Q. For Ladytron, it seems to be about the song rather than the sound in the end.

A. Yeah, for us it's all about the song. I really liked Stereolab when they were all about the song and not trying to be so clever. And we're all about rocking a bit more as well. I think that kind of comes across more live when we're thrashing about.

Q. You've recorded some amazingly effective tunes--singles such as "Seventeen," "Blue Jeans" and "Playgirl." When do you know you've written a song that works?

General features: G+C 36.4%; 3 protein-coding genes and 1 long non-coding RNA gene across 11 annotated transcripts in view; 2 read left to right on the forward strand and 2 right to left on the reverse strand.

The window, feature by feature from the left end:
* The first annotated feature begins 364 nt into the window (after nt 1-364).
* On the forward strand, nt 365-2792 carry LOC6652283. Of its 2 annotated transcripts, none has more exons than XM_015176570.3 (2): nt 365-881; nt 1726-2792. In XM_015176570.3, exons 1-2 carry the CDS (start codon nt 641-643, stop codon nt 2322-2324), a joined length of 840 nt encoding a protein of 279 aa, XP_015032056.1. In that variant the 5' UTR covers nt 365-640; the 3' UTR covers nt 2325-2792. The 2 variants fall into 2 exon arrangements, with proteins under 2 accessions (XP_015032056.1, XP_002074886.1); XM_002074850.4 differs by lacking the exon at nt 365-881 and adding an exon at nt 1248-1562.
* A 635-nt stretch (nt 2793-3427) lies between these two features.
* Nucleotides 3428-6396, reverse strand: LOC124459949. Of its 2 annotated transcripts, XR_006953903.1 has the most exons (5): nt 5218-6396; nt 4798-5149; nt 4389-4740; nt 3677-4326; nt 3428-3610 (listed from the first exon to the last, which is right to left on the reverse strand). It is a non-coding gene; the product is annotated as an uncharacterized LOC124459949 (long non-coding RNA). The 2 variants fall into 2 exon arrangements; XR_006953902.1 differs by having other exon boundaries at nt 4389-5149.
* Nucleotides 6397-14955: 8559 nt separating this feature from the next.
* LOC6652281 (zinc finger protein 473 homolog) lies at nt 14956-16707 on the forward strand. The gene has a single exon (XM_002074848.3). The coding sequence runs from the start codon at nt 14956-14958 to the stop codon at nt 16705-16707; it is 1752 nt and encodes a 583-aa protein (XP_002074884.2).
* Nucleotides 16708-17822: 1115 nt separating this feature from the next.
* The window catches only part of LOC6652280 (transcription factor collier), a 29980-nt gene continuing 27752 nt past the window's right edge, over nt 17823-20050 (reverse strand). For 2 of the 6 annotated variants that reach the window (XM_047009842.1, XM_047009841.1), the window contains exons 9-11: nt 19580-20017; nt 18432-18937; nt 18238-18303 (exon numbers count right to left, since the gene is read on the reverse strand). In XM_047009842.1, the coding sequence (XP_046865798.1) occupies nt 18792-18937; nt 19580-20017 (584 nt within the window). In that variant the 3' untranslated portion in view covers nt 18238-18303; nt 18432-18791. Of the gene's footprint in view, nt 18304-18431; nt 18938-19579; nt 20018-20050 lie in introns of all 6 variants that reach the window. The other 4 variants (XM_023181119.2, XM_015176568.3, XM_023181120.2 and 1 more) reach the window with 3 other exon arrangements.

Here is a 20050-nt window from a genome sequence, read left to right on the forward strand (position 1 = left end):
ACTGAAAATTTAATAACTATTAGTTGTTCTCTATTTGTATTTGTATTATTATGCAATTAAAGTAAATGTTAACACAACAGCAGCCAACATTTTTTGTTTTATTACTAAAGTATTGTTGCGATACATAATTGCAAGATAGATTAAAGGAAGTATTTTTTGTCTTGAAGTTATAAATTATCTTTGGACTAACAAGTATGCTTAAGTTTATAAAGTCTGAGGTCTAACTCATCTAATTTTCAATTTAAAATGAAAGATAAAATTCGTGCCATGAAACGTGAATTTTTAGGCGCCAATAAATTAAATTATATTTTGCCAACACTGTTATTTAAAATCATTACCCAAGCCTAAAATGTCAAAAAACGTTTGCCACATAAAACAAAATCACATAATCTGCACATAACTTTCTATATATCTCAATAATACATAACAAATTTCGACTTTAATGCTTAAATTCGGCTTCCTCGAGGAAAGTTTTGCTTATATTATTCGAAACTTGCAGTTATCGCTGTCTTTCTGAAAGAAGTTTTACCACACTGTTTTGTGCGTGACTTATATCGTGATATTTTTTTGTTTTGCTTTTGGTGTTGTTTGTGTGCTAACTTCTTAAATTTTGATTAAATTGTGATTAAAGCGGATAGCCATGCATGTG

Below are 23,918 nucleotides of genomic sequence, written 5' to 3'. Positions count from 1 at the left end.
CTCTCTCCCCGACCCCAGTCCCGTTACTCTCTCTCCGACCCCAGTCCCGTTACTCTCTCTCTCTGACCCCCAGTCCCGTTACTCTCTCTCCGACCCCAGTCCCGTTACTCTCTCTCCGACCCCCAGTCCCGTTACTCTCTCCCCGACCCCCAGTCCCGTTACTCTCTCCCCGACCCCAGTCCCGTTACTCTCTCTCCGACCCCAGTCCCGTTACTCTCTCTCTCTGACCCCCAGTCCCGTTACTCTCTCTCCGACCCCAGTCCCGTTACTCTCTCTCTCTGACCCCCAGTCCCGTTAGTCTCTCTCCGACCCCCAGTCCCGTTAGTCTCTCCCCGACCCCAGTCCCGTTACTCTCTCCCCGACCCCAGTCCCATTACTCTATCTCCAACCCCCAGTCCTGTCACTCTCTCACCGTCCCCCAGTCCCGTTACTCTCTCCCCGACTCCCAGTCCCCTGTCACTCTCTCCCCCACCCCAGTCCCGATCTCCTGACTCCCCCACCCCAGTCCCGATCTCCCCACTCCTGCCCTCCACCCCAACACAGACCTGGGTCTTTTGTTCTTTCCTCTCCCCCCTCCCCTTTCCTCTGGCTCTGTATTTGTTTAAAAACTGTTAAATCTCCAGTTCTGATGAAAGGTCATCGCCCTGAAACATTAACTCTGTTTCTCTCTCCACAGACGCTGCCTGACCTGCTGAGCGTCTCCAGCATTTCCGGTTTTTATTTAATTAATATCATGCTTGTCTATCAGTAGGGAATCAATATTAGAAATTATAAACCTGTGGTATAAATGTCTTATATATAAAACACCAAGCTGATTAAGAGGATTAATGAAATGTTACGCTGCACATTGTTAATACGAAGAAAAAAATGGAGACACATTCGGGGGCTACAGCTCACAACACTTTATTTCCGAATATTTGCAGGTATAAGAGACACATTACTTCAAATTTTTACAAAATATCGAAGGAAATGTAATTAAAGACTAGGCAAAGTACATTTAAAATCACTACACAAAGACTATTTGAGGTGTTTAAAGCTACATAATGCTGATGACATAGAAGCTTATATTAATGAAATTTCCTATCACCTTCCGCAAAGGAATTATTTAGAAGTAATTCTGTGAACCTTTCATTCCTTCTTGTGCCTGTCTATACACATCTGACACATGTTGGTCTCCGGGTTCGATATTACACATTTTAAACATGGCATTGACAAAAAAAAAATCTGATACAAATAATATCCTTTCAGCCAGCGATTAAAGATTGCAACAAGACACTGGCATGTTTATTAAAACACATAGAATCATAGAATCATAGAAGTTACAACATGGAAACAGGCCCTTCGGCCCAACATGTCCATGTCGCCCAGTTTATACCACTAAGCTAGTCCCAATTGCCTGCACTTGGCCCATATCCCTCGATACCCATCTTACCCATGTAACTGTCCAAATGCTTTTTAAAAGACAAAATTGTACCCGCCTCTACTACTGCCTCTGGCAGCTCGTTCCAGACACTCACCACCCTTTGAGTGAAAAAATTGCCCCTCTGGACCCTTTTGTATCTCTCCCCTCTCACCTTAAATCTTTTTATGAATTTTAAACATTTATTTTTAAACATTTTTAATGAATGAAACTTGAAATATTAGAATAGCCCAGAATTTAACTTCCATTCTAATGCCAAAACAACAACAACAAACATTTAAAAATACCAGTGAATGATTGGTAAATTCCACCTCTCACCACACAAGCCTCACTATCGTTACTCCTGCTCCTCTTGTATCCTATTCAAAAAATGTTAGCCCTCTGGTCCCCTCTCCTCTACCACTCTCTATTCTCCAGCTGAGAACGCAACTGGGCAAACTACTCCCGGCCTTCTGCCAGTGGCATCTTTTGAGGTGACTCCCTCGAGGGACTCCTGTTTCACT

A. When you live with the melody in your head before you've actually written it or gotten to record it. And other times, I used to get this when I used to smoke--if I needed a cigarette after a song, I knew I liked it.

Q. Like after sex!

A. [Laughs] Yeah. But now that I'm not smoking, it's kind of really frustrating. But you just know it, I guess. I like all the songs that we've done, but obviously some of them work more as pop hits than others. But you don't think of whether it's going to work or not; you get an idea and you put it down, and if you like it, then you go with it and hopefully it works for other people as well.